With dealer profitability a hot topic of late, one thing that has always impressed me about our business is a good dealer's ability to find a way to succeed even during the most difficult times.
Fuel prices are increasing, the Fed has just raised interest rates for the fifteenth time and employee health-care costs are at an all-time high. But somehow good dealers have always recognized similar challenges and reacted positively.
Often, when speaking with people outside our industry about the auto business, they are surprised to hear me describe it as a series of businesses under one umbrella that includes the dealer franchise system, which itself is a series of businesses under one umbrella.
In the past three years, new-vehicle sales have been near the 17-million unit mark. Beyond that are tremendous finance and insurance, parts, service and body-shop potentials for dealers for years to come.
In addition, a dealer has the opportunity to sell any type of used vehicle he or she desires. That represents potentially more F&I and aftermarket income.
My point: We don't necessarily “live or die” based on the success our new-vehicle franchise is having in the retail marketplace. What is necessary, though, is ensuring that our organizations are poised to address any situation which may come about.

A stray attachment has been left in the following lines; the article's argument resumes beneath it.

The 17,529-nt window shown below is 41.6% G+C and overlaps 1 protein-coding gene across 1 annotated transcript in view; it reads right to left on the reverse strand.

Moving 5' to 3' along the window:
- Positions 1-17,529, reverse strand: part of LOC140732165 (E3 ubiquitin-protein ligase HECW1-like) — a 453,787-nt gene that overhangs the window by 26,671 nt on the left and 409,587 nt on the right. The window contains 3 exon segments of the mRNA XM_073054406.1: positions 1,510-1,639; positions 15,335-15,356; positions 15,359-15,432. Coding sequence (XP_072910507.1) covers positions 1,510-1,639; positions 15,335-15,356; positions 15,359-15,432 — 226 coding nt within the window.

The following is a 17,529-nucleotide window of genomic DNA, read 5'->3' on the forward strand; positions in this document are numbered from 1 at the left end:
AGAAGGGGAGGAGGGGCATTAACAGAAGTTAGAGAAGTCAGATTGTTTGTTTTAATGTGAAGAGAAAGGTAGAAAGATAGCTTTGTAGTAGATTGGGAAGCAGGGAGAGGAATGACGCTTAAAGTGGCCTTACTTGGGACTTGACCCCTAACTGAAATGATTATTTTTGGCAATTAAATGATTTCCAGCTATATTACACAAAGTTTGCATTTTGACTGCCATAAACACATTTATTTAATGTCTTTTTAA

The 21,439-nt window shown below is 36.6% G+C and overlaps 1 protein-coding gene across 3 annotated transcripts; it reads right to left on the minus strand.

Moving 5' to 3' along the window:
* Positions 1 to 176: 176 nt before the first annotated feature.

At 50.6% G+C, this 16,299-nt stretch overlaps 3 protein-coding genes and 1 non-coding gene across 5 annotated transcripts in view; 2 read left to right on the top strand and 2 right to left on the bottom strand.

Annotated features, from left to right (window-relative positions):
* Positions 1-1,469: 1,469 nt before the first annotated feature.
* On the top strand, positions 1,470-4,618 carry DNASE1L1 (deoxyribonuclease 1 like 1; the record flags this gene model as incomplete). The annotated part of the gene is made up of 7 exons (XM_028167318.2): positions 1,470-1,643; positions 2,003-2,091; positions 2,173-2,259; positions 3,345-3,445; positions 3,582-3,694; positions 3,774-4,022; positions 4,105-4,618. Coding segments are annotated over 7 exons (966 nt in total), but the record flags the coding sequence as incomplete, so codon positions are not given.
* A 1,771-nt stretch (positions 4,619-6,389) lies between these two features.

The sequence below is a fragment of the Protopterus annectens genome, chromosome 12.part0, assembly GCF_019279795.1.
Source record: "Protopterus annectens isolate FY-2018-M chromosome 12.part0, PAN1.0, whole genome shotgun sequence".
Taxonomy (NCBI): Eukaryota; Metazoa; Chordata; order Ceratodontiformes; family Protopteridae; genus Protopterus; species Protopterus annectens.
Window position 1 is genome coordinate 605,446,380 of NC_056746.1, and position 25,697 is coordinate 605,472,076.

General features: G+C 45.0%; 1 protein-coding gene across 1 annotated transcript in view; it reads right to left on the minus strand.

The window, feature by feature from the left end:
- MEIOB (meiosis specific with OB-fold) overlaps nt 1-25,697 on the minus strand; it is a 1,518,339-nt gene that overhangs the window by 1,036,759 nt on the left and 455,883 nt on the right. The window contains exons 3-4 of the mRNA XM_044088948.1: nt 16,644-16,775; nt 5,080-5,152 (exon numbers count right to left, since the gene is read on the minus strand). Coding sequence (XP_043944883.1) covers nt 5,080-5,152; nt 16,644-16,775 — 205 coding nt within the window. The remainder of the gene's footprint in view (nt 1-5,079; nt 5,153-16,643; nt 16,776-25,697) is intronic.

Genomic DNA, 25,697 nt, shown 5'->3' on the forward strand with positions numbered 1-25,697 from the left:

As I've said many times, it is essential to take a look at current levels of business and get overheads to the point of maximizing profits on today's gross.
In other words, we have to right size our organizations in terms of staffing and fixed overhead as well.
A good friend has a domestic dealership. For years, it has been one of the top-volume stores representing its franchise. Due to some economic issues in his marketplace and a reduction in new-vehicle retail sales, he made several tough decisions affecting staffing levels and expense requirements.
He first looked at each individual expense and identified it either as essential or nonessential. Expenses identified as essential were examined in detail to identify methods of reducing them.
Personnel count was the next area addressed. He began by realistically determining the number of personnel (by department) required to obtain the gross profit required to derive the desired net profit. He then made the tough decision to reduce his personnel count to the necessary level.
He now closely monitors individual employee productivity and watches to ensure his directives are being followed (i.e., no overtime).
He will tell you that, while those were some of the toughest decisions he has ever made, they are also the best.
I received word from him last month. Not only is personnel productivity at the highest dollar level of his career, his net has returned to former levels. Neither would have happened had he not taken the necessary steps.
If dealership profitability is an issue with you, follow the guide of the successful dealer described above.
Identify your essential expenses. Remember, I say essential. Then, determine the required personnel level to achieve the desired results.
Establish minimum performance standards in all areas and then monitor them. As business improves, you will again have the opportunity to add needed staff.
These actions are your responsibility as a dealer principal, not anyone else's. As tough and painful as they may be today, tomorrow you will be glad you took this opportunity to get your business in order.
Tony Noland is president and CEO of NCM Associates, Inc. Reach him at [email protected].